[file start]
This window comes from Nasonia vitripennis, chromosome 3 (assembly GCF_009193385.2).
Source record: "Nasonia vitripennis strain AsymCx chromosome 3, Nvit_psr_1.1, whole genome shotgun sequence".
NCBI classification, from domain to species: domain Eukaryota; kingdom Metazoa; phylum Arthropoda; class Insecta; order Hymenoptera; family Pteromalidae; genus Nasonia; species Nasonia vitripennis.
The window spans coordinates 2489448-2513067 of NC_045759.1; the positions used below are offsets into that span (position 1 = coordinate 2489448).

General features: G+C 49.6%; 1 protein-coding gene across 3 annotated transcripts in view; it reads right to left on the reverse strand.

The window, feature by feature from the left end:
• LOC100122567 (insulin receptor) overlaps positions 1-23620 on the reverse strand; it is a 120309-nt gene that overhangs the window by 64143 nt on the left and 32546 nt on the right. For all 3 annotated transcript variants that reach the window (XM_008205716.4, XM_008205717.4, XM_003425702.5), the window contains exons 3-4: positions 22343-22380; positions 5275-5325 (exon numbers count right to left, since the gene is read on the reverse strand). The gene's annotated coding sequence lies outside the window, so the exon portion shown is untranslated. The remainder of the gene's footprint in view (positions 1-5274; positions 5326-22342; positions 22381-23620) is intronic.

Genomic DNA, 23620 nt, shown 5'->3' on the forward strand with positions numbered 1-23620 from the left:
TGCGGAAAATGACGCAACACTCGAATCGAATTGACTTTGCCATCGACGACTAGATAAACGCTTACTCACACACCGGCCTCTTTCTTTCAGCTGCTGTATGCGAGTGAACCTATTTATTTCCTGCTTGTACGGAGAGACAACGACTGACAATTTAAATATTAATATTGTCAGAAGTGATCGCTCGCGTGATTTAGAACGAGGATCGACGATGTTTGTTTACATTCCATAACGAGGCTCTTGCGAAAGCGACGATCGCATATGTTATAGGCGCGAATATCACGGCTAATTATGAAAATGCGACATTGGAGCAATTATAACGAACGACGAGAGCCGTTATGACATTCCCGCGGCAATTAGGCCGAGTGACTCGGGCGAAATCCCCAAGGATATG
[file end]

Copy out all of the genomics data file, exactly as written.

This window comes from Nasonia vitripennis, chromosome 3 (assembly GCF_009193385.2).
Source record: "Nasonia vitripennis strain AsymCx chromosome 3, Nvit_psr_1.1, whole genome shotgun sequence".
NCBI classification, from domain to species: domain Eukaryota; kingdom Metazoa; phylum Arthropoda; class Insecta; order Hymenoptera; family Pteromalidae; genus Nasonia; species Nasonia vitripennis.
The window spans coordinates 2489448-2513067 of NC_045759.1; the positions used below are offsets into that span (position 1 = coordinate 2489448).

General features: G+C 49.6%; 1 protein-coding gene across 3 annotated transcripts in view; it reads right to left on the reverse strand.

The window, feature by feature from the left end:
• LOC100122567 (insulin receptor) overlaps positions 1-23620 on the reverse strand; it is a 120309-nt gene that overhangs the window by 64143 nt on the left and 32546 nt on the right. For all 3 annotated transcript variants that reach the window (XM_008205716.4, XM_008205717.4, XM_003425702.5), the window contains exons 3-4: positions 22343-22380; positions 5275-5325 (exon numbers count right to left, since the gene is read on the reverse strand). The gene's annotated coding sequence lies outside the window, so the exon portion shown is untranslated. The remainder of the gene's footprint in view (positions 1-5274; positions 5326-22342; positions 22381-23620) is intronic.

Genomic DNA, 23620 nt, shown 5'->3' on the forward strand with positions numbered 1-23620 from the left:
TGCGGAAAATGACGCAACACTCGAATCGAATTGACTTTGCCATCGACGACTAGATAAACGCTTACTCACACACCGGCCTCTTTCTTTCAGCTGCTGTATGCGAGTGAACCTATTTATTTCCTGCTTGTACGGAGAGACAACGACTGACAATTTAAATATTAATATTGTCAGAAGTGATCGCTCGCGTGATTTAGAACGAGGATCGACGATGTTTGTTTACATTCCATAACGAGGCTCTTGCGAAAGCGACGATCGCATATGTTATAGGCGCGAATATCACGGCTAATTATGAAAATGCGACATTGGAGCAATTATAACGAACGACGAGAGCCGTTATGACATTCCCGCGGCAATTAGGCCGAGTGACTCGGGCGAAATCCCCAAGGATATG